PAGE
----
The GCP LCC vision is a sustainable landscape of

natural and cultural resources in the Gulf Coast Prairie geography

that is resilient to the threats and stressors associated with

climate and land use changes. 

    Guadalupe Bass S Llano River

    Guadalupe bass in the South Llano River
    Photo courtesy of Preston Bean

Understanding how river flow affects Guadalupe Bass and other species

Formal Title: Guadalupe Bass flow-ecology relationships; with emphasis on the impact of flow on recruitment

Research Focus: Focal Species – Guadalupe Bass

Conservation & Management Challenges:

Flow alteration -- from new and existing water supply projects, increased urbanization, and drought conditions -- is a pervasive threat to aquatic wildlife throughout the Gulf Coast Prairie region.  One species susceptible to this threat is Guadalupe Bass, an economically and ecologically important black bass species endemic to Texas.  The area encompassing their range is projected to experience some of the highest population growth in Texas, placing increased demands on the aquifers and watersheds of this region.  A previous GCP LCC Instream Flow project conducted by the Southeast Aquatic Resources Partnership (SARP) produced hypotheses about instream flow requirements of native aquatic species that need to be tested.  This project will clarify how changes in flow are likely to affect Guadalupe Bass and will make recommendations for conservation of this priority species.  Knowledge of how to manage sustainable Guadalupe Bass populations will benefit invertebrates, such as Quadrula mussels, and other fish species with similar instream flow requirements.

Research Overview:

Understanding the interplay of recruitment, growth, and mortality, and how environmental conditions and ecological interactions influence fish populations is critical to predicting and modeling species responses to both environmental disturbances and management strategies.  A combination of historical and contemporary data will be used to assess the role of discharge (from dams and other hydrological alterations) on Guadalupe Bass year class strength through reproduction and recruitment.  These data will help to assess three hypotheses explaining how instream flow affects (a) growth and recruitment, (b) habitat quality and availability, and (c) nest success during spawning season of Guadalupe and other black bass species.  Final products will include:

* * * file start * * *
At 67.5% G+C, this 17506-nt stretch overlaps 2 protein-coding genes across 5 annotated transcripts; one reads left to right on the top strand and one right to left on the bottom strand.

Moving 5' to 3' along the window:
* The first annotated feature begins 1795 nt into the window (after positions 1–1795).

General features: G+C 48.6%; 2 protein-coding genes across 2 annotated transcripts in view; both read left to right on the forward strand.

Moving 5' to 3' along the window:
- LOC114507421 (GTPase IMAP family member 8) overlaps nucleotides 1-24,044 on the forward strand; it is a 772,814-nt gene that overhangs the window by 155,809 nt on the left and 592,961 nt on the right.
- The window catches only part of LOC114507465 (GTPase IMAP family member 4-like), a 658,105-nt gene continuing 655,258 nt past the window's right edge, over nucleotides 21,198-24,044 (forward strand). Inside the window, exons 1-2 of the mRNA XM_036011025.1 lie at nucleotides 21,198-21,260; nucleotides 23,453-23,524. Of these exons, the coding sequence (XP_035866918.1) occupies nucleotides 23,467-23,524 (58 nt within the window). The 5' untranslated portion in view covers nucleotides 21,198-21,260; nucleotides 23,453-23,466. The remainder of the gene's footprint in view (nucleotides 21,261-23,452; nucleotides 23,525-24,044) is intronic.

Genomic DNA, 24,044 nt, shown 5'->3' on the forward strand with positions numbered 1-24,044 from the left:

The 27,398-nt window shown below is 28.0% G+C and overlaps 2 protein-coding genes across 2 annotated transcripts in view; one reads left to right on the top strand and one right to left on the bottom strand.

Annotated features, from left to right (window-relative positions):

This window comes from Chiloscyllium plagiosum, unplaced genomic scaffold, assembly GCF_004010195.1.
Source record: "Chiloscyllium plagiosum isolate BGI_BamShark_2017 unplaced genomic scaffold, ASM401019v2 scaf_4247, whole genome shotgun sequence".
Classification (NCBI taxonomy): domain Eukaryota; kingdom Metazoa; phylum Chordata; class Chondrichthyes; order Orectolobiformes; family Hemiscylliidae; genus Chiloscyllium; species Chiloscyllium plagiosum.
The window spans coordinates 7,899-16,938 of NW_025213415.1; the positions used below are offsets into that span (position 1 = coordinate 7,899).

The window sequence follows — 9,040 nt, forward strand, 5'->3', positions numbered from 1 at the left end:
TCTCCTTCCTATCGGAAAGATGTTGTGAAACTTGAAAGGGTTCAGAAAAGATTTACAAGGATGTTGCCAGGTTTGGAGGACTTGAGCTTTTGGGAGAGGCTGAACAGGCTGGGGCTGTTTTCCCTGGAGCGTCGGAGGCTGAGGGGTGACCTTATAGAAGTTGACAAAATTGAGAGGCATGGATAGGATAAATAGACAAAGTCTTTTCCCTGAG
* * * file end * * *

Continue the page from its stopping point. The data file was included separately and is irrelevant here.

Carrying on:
Results:

View a recorded webinar presenting an update of the Guadalupe Bass project in December 2016

Status:

This 36-month project was initiated in May 2015 and is scheduled for completion in August 2018.  The Gulf Coast Prairie Landscape Conservation Cooperative is funding this project.

Access Guadalupe Bass project reports on ScienceBase

Contacts:

Principal Investigator:  Dr. Tim Grabowski U.S. Geological Survey, Texas Cooperative Fish and Wildlife Resarch Unit, Texas Tech University P.O. Box 42120 Lubbock, TX 79409-2120 t.grabowski@ttu.edu

Landscape Conservation Cooperative Point-of-Contact: Bill Bartush, Gulf Coast Prairie Landscape Conservation Cooperative, National Wetlands Research Center, 700 Cajundome Boulevard, Lafayette, LA 70506  

Photo credit: Clinton & Charles Roberts, Flickr Creative Commons

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